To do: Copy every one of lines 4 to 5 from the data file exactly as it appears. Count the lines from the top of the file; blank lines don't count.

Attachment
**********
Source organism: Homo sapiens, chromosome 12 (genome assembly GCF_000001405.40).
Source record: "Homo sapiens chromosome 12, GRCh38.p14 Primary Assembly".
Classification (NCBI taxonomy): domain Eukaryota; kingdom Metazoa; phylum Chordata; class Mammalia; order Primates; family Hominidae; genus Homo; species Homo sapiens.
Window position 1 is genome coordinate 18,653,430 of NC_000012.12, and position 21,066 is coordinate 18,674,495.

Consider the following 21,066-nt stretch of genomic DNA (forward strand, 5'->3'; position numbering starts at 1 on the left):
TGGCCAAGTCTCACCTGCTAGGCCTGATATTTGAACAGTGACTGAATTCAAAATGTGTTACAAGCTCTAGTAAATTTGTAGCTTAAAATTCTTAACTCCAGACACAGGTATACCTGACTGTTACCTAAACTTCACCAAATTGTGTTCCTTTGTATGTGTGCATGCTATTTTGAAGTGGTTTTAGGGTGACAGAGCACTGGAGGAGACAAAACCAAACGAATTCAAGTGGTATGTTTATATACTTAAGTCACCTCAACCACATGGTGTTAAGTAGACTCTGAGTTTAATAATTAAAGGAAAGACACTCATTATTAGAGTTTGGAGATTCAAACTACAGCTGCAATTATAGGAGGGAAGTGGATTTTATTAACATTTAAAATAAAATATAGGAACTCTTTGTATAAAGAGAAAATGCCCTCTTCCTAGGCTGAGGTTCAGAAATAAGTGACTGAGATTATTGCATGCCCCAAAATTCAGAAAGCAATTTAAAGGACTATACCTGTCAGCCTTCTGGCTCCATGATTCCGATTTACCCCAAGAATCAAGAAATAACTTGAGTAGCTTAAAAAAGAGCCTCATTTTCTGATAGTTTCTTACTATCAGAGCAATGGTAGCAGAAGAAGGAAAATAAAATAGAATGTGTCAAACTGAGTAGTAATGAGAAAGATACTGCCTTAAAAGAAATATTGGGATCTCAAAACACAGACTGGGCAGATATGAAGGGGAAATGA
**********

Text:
Window position 1 is genome coordinate 18,653,430 of NC_000012.12, and position 21,066 is coordinate 18,674,495.

Consider the following 21,066-nt stretch of genomic DNA (forward strand, 5'->3'; position numbering starts at 1 on the left):